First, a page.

ESPN analyst Hank Goldberg died on his birthday Monday at his Las Vegas home. He was 82. Goldberg's sister, Liz Goldberg, told the Las Vegas Review-Journal that her brother's cause of death was complications from a battle with chronic kidney disease.
Goldberg was a major figure in sports talk radio in Miami, starting in the 1970s. He earned the nicknames "The Hammer" and "Hammerin' Hank" because he slammed a gavel whenever he disagreed with callers and co-hosts. He was also the Miami Dolphins' radio color analyst from 1978 to 1992. The NFL Today contributor Jimmy "The Greek" Snyder was Goldberg's handicapping mentor and even hired Goldberg to ghostwrite his syndicated newspaper column.
In 1993, Goldberg joined the ESPN team at the launch of ESPN2. He appeared on ESPN's NFL Countdown, where he made NFL predictions. He also used his expertise in horse racing to analyze Triple Crown races for SportsCenter. During the height of his popularity at ESPN, he was celebrated at Caesars Palace like a major star, Red Rock Resort sports book director Chuck Esposito, the former Caesars sportsbook assistant vice president, told the Review-Journal.
"Hank used to come out for every Super Bowl and started doing his Super Bowl segment (for ESPN) live from the sportsbook at Caesars Palace," Esposito recalled. "We had the centurion guards carry him in on a big chair like Caesar would be carried in on, and they put him down in the book. We had Cleopatra girls fanning him with the big palms and feeding him grapes, and I said, 'Hammer, what's your Super Bowl pick?' That's how big he was when it came to his handicapping and prognostication and hearing what he had to say when he broke down a big game or horse race."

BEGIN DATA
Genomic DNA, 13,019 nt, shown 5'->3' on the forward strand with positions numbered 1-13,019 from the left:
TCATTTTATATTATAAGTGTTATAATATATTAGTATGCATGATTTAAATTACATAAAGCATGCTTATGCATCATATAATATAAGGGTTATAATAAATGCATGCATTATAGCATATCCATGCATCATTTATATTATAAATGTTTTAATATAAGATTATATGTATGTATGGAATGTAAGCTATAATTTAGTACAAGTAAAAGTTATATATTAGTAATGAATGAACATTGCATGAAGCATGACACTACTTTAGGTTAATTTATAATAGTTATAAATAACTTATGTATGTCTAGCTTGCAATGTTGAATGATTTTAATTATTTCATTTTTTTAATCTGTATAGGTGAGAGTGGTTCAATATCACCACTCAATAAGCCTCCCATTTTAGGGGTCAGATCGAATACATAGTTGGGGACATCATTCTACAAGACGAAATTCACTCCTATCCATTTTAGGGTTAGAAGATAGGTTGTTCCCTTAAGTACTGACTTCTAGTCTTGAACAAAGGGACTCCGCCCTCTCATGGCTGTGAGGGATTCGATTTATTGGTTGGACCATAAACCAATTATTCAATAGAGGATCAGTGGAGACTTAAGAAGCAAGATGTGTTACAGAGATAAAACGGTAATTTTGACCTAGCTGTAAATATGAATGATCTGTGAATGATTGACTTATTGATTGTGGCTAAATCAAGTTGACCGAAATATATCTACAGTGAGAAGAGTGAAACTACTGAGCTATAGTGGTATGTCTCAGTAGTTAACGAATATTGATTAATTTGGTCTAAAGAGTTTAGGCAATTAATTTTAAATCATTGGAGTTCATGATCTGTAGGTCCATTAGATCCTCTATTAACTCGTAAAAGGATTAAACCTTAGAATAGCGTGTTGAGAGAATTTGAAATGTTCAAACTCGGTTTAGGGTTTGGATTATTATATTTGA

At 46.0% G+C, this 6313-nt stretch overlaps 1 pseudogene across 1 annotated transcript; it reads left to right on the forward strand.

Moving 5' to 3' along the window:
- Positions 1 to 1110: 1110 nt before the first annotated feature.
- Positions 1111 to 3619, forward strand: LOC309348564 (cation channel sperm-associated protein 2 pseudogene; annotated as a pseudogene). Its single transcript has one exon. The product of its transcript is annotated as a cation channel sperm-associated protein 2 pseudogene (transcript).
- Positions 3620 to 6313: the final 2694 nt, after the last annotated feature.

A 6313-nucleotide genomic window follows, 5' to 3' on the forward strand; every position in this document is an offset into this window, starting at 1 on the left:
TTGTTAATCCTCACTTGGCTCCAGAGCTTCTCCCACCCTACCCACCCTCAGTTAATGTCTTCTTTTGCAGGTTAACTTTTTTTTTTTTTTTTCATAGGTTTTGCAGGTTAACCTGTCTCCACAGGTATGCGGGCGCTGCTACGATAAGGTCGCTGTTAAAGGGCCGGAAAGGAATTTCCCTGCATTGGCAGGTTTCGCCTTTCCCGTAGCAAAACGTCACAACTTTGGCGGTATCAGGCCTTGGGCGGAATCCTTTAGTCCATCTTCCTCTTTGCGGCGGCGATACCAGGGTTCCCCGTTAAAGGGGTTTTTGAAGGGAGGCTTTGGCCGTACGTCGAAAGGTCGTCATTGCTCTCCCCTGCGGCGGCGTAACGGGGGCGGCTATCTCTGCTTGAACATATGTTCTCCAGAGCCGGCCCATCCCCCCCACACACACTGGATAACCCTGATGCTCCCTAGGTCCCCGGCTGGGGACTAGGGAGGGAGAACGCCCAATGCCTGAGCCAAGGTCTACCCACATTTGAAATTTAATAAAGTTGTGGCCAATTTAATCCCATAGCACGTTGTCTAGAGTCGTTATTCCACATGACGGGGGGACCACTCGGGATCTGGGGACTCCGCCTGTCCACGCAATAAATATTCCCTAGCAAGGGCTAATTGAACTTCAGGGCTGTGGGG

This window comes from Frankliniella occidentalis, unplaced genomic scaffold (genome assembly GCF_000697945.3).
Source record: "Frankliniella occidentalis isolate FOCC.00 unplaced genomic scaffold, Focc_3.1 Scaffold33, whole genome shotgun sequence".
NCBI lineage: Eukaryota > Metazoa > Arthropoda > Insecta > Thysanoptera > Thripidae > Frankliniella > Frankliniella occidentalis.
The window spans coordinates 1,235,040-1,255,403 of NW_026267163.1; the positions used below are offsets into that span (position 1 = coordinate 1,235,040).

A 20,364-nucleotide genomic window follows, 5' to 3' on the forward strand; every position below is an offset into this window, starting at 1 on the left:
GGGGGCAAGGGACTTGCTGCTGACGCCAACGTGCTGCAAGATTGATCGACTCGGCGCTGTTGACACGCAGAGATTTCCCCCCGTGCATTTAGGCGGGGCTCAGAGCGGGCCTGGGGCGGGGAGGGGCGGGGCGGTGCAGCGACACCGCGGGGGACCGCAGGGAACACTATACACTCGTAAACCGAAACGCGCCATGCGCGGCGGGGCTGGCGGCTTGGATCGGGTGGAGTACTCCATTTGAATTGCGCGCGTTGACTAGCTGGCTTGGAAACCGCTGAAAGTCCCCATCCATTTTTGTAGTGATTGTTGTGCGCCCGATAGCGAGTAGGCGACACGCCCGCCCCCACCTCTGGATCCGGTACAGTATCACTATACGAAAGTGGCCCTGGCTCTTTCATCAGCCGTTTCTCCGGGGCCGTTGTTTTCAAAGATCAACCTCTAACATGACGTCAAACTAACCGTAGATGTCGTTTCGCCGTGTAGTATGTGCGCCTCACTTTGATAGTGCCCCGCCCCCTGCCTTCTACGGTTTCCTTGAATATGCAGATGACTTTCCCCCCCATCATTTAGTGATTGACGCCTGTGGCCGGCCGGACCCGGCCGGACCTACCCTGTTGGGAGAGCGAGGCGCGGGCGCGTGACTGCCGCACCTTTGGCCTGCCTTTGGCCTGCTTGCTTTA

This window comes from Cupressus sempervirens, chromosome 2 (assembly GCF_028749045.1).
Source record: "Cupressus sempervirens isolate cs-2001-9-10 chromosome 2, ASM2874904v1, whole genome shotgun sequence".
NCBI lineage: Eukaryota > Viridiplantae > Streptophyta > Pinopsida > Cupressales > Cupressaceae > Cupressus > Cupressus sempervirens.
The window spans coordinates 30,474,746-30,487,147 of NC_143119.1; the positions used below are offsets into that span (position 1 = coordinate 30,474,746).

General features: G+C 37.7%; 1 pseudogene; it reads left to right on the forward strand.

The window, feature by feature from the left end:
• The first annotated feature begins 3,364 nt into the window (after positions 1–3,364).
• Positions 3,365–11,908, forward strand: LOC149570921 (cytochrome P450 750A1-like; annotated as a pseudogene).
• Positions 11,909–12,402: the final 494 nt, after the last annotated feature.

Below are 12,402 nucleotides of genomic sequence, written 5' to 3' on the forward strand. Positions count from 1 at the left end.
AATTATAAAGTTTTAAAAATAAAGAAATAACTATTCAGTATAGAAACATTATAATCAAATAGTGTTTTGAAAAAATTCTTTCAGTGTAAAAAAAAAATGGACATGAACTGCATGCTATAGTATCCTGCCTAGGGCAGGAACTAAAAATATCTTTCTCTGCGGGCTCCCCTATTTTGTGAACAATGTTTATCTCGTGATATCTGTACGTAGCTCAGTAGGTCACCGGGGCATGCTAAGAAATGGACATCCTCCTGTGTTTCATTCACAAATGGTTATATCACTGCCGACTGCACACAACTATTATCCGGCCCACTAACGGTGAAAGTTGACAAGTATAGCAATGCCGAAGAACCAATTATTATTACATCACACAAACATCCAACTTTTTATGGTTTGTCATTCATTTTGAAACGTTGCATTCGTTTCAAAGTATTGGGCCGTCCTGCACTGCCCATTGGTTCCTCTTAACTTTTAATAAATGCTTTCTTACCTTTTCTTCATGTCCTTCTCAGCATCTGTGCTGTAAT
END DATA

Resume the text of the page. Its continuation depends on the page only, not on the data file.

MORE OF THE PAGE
Goldberg also contributed to ESPN's Daily Wager, CBS Sports HQ, and SportsLine.com. He made his final appearance on the network in May when he called in for a phone interview from the Kentucky Derby. Chris Berman told ESPN Goldberg was "a bigger part of ESPN's soul than anyone will ever know."
"I can assure you, he was no phony," retired Las Vegas bookmaker Art Manteris told ESPN of Goldberg's handicapping talent. "The Hammer always put his money where his mouth was, and that immediately earned him a high level of respect with me. As a longtime Las Vegas bookmaker, there were few opinions I valued more than Hank's on the NFL."
Goldberg, who grew up in New Jersey, moved to Las Vegas in 2018. He is survived by his sister Liz, a TV executive. "He loved all of his careers, but he was happiest with a microphone in front of him," Liz told the Review-Journal. "Nothing made him happier than that microphone."